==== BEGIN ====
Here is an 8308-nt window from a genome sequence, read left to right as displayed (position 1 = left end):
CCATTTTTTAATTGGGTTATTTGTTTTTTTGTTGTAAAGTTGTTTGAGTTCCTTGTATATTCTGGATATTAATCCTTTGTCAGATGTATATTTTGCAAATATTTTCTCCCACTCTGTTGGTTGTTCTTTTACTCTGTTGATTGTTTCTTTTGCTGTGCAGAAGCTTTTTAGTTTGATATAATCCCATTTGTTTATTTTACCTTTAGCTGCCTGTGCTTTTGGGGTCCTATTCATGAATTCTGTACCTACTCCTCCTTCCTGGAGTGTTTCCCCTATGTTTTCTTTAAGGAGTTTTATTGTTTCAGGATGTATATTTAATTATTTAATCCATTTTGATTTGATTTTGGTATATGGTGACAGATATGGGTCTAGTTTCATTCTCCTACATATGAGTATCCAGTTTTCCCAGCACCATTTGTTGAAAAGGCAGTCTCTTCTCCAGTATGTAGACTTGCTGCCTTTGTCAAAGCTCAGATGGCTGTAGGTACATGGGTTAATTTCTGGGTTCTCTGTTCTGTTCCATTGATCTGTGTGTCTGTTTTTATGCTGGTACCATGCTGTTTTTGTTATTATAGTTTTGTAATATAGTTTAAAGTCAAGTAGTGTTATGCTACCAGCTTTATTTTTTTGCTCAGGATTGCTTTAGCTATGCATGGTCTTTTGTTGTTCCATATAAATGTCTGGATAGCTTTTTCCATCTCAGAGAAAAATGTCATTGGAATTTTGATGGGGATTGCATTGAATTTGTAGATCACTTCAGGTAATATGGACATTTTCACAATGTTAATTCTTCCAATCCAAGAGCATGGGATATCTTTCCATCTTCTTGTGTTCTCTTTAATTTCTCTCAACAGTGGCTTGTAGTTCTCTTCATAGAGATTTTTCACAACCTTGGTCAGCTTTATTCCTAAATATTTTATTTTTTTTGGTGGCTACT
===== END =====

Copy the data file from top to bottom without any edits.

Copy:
Here is an 8308-nt window from a genome sequence, read left to right as displayed (position 1 = left end):
CCATTTTTTAATTGGGTTATTTGTTTTTTTGTTGTAAAGTTGTTTGAGTTCCTTGTATATTCTGGATATTAATCCTTTGTCAGATGTATATTTTGCAAATATTTTCTCCCACTCTGTTGGTTGTTCTTTTACTCTGTTGATTGTTTCTTTTGCTGTGCAGAAGCTTTTTAGTTTGATATAATCCCATTTGTTTATTTTACCTTTAGCTGCCTGTGCTTTTGGGGTCCTATTCATGAATTCTGTACCTACTCCTCCTTCCTGGAGTGTTTCCCCTATGTTTTCTTTAAGGAGTTTTATTGTTTCAGGATGTATATTTAATTATTTAATCCATTTTGATTTGATTTTGGTATATGGTGACAGATATGGGTCTAGTTTCATTCTCCTACATATGAGTATCCAGTTTTCCCAGCACCATTTGTTGAAAAGGCAGTCTCTTCTCCAGTATGTAGACTTGCTGCCTTTGTCAAAGCTCAGATGGCTGTAGGTACATGGGTTAATTTCTGGGTTCTCTGTTCTGTTCCATTGATCTGTGTGTCTGTTTTTATGCTGGTACCATGCTGTTTTTGTTATTATAGTTTTGTAATATAGTTTAAAGTCAAGTAGTGTTATGCTACCAGCTTTATTTTTTTGCTCAGGATTGCTTTAGCTATGCATGGTCTTTTGTTGTTCCATATAAATGTCTGGATAGCTTTTTCCATCTCAGAGAAAAATGTCATTGGAATTTTGATGGGGATTGCATTGAATTTGTAGATCACTTCAGGTAATATGGACATTTTCACAATGTTAATTCTTCCAATCCAAGAGCATGGGATATCTTTCCATCTTCTTGTGTTCTCTTTAATTTCTCTCAACAGTGGCTTGTAGTTCTCTTCATAGAGATTTTTCACAACCTTGGTCAGCTTTATTCCTAAATATTTTATTTTTTTTGGTGGCTACT